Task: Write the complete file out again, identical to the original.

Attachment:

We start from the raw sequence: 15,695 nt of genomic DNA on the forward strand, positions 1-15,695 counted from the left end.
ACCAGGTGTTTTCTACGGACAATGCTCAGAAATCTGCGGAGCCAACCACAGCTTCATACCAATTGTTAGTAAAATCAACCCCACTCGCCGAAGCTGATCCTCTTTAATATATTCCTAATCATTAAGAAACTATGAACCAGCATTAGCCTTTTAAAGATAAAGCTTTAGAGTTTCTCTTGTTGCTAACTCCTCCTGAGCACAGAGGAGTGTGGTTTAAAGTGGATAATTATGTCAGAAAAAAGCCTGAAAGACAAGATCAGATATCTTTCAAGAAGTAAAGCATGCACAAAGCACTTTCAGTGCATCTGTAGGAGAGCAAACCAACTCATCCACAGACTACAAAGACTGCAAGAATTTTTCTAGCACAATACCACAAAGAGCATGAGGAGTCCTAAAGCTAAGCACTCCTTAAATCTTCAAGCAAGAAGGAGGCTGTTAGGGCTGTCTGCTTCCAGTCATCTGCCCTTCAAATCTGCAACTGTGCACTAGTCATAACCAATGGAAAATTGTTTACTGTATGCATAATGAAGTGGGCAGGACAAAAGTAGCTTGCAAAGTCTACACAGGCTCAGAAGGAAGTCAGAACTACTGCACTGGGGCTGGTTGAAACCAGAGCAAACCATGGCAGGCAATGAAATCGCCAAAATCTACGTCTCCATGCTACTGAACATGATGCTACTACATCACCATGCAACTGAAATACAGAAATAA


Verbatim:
We start from the raw sequence: 15,695 nt of genomic DNA on the forward strand, positions 1-15,695 counted from the left end.
ACCAGGTGTTTTCTACGGACAATGCTCAGAAATCTGCGGAGCCAACCACAGCTTCATACCAATTGTTAGTAAAATCAACCCCACTCGCCGAAGCTGATCCTCTTTAATATATTCCTAATCATTAAGAAACTATGAACCAGCATTAGCCTTTTAAAGATAAAGCTTTAGAGTTTCTCTTGTTGCTAACTCCTCCTGAGCACAGAGGAGTGTGGTTTAAAGTGGATAATTATGTCAGAAAAAAGCCTGAAAGACAAGATCAGATATCTTTCAAGAAGTAAAGCATGCACAAAGCACTTTCAGTGCATCTGTAGGAGAGCAAACCAACTCATCCACAGACTACAAAGACTGCAAGAATTTTTCTAGCACAATACCACAAAGAGCATGAGGAGTCCTAAAGCTAAGCACTCCTTAAATCTTCAAGCAAGAAGGAGGCTGTTAGGGCTGTCTGCTTCCAGTCATCTGCCCTTCAAATCTGCAACTGTGCACTAGTCATAACCAATGGAAAATTGTTTACTGTATGCATAATGAAGTGGGCAGGACAAAAGTAGCTTGCAAAGTCTACACAGGCTCAGAAGGAAGTCAGAACTACTGCACTGGGGCTGGTTGAAACCAGAGCAAACCATGGCAGGCAATGAAATCGCCAAAATCTACGTCTCCATGCTACTGAACATGATGCTACTACATCACCATGCAACTGAAATACAGAAATAA